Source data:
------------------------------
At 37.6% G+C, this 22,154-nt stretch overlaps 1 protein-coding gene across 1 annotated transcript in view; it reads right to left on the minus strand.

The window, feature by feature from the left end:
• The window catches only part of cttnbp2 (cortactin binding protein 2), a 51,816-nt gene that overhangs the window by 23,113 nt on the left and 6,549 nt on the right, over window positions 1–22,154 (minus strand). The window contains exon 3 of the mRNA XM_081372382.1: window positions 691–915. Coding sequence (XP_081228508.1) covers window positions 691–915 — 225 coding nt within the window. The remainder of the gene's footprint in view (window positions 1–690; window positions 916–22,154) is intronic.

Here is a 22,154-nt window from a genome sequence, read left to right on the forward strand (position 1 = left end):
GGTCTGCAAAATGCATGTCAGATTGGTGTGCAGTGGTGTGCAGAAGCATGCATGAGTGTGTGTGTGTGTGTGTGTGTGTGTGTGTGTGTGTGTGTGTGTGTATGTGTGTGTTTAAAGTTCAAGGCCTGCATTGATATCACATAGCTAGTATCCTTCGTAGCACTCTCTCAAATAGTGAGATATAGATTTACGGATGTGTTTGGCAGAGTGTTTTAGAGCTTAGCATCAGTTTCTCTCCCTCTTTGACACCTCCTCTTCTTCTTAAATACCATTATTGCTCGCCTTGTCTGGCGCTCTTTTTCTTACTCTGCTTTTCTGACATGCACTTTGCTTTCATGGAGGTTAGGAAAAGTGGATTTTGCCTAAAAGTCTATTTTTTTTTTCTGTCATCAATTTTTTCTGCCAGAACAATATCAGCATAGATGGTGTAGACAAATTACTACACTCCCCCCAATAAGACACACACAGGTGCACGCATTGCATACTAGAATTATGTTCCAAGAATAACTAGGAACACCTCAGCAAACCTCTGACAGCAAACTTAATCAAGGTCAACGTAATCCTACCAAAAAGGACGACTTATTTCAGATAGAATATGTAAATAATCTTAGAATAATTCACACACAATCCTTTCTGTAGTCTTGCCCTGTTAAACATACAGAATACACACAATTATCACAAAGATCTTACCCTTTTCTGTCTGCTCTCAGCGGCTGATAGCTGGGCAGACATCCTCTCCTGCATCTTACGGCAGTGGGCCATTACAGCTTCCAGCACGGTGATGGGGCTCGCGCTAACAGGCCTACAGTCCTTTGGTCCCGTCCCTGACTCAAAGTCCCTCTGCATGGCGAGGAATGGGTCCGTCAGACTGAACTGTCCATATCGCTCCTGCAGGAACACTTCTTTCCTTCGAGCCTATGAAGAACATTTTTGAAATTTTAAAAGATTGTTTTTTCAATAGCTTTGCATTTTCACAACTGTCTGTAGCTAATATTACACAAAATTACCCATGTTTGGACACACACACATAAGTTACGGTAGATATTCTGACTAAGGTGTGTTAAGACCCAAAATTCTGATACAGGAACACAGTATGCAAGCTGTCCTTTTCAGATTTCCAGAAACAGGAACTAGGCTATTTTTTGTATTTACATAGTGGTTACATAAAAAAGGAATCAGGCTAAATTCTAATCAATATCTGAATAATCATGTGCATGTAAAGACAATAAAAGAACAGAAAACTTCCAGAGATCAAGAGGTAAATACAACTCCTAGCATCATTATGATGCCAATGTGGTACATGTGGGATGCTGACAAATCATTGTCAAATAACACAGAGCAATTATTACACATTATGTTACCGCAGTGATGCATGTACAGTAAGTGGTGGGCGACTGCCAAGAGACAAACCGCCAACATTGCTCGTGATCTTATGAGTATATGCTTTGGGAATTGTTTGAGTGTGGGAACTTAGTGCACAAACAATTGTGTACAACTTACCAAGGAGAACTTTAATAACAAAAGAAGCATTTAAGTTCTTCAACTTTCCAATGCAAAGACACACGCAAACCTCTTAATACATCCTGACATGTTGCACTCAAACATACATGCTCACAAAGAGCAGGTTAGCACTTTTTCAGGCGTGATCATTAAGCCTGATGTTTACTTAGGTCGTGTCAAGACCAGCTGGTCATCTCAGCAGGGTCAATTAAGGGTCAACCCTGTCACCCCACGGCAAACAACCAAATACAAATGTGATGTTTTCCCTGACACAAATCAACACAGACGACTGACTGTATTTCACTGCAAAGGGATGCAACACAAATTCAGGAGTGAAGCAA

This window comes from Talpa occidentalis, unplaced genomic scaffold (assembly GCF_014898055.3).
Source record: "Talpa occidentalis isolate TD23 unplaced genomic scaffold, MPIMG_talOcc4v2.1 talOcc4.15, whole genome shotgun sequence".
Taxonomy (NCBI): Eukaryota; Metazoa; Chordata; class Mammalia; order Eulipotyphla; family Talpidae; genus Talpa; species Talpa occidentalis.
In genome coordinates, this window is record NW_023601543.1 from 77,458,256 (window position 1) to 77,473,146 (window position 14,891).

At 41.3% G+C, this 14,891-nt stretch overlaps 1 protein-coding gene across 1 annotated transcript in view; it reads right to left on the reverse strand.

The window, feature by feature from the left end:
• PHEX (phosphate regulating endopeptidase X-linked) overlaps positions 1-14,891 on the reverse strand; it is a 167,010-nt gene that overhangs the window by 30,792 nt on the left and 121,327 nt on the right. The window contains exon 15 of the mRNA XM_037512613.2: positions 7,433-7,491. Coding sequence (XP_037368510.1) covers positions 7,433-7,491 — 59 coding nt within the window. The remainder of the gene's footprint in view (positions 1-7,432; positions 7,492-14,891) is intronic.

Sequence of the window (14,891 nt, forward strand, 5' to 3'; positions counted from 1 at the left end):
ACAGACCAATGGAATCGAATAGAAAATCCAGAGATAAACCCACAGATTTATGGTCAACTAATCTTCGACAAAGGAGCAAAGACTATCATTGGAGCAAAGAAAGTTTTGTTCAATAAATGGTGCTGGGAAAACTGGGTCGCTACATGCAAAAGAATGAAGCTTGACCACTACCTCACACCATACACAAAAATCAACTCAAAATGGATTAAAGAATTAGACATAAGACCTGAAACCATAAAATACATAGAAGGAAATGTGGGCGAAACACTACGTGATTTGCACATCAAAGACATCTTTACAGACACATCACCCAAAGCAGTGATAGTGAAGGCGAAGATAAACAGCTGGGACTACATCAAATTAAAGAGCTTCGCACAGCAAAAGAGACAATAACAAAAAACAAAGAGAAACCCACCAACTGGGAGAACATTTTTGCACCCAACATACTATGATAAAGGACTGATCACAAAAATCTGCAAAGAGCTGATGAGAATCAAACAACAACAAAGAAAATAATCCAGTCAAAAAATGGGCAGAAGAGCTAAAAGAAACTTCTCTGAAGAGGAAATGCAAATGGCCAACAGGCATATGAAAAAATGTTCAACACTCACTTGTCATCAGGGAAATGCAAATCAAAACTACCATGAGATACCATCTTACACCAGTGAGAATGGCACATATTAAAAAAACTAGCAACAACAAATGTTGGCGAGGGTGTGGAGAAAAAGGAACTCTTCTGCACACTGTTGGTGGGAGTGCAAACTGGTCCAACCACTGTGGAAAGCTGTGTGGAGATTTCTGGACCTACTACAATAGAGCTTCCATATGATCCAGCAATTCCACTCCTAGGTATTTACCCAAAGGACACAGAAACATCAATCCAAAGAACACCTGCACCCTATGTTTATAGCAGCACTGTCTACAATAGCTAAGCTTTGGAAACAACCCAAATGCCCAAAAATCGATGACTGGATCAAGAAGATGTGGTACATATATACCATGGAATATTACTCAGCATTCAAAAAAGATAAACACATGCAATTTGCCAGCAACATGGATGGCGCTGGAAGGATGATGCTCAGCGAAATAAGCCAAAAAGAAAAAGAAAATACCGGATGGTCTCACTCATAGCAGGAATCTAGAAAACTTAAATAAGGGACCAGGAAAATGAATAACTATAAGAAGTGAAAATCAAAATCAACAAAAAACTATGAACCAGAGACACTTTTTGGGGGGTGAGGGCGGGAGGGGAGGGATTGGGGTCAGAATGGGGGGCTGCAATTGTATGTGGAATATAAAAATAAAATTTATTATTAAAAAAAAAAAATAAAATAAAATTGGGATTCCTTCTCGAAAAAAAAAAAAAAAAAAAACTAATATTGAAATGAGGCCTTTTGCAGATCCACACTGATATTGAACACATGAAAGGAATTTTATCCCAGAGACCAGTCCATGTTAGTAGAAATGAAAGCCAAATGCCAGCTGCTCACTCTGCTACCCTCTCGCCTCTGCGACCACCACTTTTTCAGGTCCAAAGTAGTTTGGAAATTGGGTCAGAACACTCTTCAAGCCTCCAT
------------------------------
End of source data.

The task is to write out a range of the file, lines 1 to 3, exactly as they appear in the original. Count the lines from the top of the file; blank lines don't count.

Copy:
At 37.6% G+C, this 22,154-nt stretch overlaps 1 protein-coding gene across 1 annotated transcript in view; it reads right to left on the minus strand.

The window, feature by feature from the left end:
• The window catches only part of cttnbp2 (cortactin binding protein 2), a 51,816-nt gene that overhangs the window by 23,113 nt on the left and 6,549 nt on the right, over window positions 1–22,154 (minus strand). The window contains exon 3 of the mRNA XM_081372382.1: window positions 691–915. Coding sequence (XP_081228508.1) covers window positions 691–915 — 225 coding nt within the window. The remainder of the gene's footprint in view (window positions 1–690; window positions 916–22,154) is intronic.